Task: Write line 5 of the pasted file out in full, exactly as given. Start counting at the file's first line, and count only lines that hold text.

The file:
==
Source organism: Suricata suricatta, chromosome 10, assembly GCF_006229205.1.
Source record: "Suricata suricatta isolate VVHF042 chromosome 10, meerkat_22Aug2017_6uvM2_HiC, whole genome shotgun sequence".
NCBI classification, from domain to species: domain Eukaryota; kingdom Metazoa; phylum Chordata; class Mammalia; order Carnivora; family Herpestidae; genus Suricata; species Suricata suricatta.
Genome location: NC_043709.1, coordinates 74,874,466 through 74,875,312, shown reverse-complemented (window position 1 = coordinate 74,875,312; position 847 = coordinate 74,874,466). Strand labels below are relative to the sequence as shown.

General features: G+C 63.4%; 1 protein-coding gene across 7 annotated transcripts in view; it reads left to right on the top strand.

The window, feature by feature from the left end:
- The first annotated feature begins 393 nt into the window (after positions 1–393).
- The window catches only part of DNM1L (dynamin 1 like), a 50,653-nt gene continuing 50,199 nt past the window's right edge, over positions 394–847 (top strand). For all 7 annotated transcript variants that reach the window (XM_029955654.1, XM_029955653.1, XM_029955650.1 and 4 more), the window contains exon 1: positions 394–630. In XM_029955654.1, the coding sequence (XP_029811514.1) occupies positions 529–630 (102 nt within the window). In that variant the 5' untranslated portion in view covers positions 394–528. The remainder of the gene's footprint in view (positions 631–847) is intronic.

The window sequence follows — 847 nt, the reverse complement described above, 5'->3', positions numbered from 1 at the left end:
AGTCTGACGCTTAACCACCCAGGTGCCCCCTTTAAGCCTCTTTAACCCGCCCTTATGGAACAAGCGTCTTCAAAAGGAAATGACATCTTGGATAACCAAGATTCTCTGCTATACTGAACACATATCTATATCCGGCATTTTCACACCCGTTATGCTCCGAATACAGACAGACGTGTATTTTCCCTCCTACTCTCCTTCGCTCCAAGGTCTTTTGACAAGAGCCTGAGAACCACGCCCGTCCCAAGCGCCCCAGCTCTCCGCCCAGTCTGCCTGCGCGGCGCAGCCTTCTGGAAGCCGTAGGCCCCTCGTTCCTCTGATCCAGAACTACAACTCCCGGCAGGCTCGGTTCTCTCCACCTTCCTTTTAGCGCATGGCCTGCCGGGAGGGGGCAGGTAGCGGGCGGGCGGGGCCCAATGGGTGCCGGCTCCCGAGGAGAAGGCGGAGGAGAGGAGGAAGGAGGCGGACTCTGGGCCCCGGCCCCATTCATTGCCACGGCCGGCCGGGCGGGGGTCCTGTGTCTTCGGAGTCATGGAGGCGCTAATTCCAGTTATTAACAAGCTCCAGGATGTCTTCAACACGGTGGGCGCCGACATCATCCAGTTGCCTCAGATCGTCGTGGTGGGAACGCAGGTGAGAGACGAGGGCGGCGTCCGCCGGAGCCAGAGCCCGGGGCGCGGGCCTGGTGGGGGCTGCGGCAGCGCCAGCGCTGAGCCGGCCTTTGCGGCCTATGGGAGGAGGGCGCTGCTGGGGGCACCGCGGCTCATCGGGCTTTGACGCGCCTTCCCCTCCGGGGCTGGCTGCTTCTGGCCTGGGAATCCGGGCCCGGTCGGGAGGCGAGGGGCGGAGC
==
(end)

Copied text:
General features: G+C 63.4%; 1 protein-coding gene across 7 annotated transcripts in view; it reads left to right on the top strand.